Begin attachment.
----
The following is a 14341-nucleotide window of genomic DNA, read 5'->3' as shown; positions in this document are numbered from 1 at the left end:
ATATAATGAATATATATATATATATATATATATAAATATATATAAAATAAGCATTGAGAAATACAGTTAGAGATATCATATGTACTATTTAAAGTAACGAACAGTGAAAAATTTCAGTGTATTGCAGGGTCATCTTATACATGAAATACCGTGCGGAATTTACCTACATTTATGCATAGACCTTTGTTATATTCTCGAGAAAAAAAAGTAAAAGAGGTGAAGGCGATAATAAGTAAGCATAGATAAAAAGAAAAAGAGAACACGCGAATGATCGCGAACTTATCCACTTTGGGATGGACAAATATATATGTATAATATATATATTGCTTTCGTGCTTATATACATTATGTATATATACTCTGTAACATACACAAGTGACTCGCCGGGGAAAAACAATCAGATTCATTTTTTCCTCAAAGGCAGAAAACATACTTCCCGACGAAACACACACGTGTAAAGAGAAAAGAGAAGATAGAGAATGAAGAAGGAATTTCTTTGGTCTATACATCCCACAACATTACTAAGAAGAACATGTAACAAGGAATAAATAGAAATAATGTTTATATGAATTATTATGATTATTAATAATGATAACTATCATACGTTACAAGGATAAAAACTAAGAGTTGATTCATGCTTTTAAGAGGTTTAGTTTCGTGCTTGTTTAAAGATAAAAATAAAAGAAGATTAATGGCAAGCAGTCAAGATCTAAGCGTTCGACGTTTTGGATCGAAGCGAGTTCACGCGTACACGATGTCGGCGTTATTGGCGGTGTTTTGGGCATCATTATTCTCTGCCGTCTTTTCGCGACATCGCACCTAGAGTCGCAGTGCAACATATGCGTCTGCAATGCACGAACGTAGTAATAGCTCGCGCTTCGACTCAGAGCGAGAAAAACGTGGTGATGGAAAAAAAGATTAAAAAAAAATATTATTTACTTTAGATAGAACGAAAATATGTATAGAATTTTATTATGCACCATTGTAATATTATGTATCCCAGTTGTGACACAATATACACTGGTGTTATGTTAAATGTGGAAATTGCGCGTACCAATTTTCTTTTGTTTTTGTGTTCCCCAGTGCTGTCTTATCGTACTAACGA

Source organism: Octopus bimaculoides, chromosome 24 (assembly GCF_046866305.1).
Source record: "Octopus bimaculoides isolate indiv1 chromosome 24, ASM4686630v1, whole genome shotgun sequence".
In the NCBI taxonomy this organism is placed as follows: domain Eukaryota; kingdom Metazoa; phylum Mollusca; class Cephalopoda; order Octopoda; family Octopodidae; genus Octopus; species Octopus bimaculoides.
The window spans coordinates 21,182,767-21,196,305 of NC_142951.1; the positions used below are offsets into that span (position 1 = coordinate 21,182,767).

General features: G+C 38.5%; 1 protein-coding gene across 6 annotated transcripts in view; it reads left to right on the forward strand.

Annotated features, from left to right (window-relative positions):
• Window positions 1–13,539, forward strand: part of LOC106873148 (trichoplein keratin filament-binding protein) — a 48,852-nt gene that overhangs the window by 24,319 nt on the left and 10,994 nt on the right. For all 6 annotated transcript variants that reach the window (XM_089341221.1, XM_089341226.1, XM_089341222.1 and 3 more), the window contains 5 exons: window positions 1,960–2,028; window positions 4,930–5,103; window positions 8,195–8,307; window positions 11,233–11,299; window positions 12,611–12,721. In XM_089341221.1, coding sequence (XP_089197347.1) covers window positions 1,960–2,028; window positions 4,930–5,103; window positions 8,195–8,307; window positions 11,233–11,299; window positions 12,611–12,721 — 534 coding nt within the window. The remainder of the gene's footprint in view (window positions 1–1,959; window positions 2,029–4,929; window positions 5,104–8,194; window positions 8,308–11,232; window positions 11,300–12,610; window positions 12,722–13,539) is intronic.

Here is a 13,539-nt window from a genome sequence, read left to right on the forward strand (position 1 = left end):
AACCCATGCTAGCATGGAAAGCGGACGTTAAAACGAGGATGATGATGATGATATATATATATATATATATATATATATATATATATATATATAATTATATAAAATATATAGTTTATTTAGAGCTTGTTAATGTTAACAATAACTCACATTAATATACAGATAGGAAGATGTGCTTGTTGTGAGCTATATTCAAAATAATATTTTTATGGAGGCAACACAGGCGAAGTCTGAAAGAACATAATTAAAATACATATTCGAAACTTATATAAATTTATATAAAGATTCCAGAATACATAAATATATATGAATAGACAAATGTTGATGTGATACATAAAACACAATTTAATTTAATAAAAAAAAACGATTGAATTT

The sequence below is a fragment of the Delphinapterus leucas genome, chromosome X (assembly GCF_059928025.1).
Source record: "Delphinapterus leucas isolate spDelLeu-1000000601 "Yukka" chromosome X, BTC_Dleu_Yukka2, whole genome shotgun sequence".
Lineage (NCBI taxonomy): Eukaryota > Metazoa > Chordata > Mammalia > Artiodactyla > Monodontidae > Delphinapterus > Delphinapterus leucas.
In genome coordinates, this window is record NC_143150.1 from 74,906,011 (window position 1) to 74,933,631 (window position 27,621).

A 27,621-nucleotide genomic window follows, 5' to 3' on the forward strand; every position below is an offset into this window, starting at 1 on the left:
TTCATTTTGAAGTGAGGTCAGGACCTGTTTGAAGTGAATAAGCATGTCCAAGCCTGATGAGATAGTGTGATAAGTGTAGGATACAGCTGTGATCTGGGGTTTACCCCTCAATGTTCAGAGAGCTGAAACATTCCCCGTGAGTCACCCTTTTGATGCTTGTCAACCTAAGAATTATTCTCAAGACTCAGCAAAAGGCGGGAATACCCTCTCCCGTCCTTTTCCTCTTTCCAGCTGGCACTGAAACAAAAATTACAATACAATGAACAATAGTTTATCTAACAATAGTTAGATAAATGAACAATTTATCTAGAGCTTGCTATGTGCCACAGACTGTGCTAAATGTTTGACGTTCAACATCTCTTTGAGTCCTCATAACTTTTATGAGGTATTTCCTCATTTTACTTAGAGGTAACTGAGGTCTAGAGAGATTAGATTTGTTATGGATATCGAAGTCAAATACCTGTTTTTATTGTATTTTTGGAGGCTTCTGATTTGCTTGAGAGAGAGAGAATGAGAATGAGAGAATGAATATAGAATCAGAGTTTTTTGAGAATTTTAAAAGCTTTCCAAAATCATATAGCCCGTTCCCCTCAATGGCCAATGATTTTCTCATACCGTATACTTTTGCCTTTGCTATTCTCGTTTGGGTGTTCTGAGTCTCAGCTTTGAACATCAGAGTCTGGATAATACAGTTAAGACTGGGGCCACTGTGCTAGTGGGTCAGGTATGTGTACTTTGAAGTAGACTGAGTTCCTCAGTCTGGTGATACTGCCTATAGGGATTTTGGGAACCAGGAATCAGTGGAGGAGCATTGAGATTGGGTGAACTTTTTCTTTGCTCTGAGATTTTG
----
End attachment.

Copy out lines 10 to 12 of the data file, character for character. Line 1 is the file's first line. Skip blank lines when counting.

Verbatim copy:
Here is a 13,539-nt window from a genome sequence, read left to right on the forward strand (position 1 = left end):
AACCCATGCTAGCATGGAAAGCGGACGTTAAAACGAGGATGATGATGATGATATATATATATATATATATATATATATATATATATATATATAATTATATAAAATATATAGTTTATTTAGAGCTTGTTAATGTTAACAATAACTCACATTAATATACAGATAGGAAGATGTGCTTGTTGTGAGCTATATTCAAAATAATATTTTTATGGAGGCAACACAGGCGAAGTCTGAAAGAACATAATTAAAATACATATTCGAAACTTATATAAATTTATATAAAGATTCCAGAATACATAAATATATATGAATAGACAAATGTTGATGTGATACATAAAACACAATTTAATTTAATAAAAAAAAACGATTGAATTT

The sequence below is a fragment of the Delphinapterus leucas genome, chromosome X (assembly GCF_059928025.1).